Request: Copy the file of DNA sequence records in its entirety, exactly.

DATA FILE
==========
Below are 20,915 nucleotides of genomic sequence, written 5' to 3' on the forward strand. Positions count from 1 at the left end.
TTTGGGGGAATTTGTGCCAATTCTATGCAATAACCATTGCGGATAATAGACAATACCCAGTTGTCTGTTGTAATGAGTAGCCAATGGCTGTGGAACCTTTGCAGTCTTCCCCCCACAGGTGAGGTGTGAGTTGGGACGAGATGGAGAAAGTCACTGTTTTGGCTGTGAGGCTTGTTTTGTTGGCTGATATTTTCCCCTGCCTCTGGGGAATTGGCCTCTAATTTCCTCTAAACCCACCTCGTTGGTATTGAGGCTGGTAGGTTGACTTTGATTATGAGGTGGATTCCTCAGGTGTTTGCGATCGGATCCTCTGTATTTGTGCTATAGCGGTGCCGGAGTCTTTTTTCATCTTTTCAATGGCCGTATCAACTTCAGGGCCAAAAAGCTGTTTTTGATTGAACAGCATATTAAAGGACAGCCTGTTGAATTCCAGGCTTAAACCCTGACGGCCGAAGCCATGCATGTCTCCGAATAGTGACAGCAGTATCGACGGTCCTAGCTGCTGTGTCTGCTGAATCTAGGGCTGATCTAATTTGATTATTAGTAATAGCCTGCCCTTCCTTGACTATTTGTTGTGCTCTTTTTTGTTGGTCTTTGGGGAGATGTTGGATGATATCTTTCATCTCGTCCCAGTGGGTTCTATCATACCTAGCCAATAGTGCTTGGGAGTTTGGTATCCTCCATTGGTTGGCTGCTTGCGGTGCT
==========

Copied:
Below are 20,915 nucleotides of genomic sequence, written 5' to 3' on the forward strand. Positions count from 1 at the left end.
TTTGGGGGAATTTGTGCCAATTCTATGCAATAACCATTGCGGATAATAGACAATACCCAGTTGTCTGTTGTAATGAGTAGCCAATGGCTGTGGAACCTTTGCAGTCTTCCCCCCACAGGTGAGGTGTGAGTTGGGACGAGATGGAGAAAGTCACTGTTTTGGCTGTGAGGCTTGTTTTGTTGGCTGATATTTTCCCCTGCCTCTGGGGAATTGGCCTCTAATTTCCTCTAAACCCACCTCGTTGGTATTGAGGCTGGTAGGTTGACTTTGATTATGAGGTGGATTCCTCAGGTGTTTGCGATCGGATCCTCTGTATTTGTGCTATAGCGGTGCCGGAGTCTTTTTTCATCTTTTCAATGGCCGTATCAACTTCAGGGCCAAAAAGCTGTTTTTGATTGAACAGCATATTAAAGGACAGCCTGTTGAATTCCAGGCTTAAACCCTGACGGCCGAAGCCATGCATGTCTCCGAATAGTGACAGCAGTATCGACGGTCCTAGCTGCTGTGTCTGCTGAATCTAGGGCTGATCTAATTTGATTATTAGTAATAGCCTGCCCTTCCTTGACTATTTGTTGTGCTCTTTTTTGTTGGTCTTTGGGGAGATGTTGGATGATATCTTTCATCTCGTCCCAGTGGGTTCTATCATACCTAGCCAATAGTGCTTGGGAGTTTGGTATCCTCCATTGGTTGGCTGCTTGCGGTGCT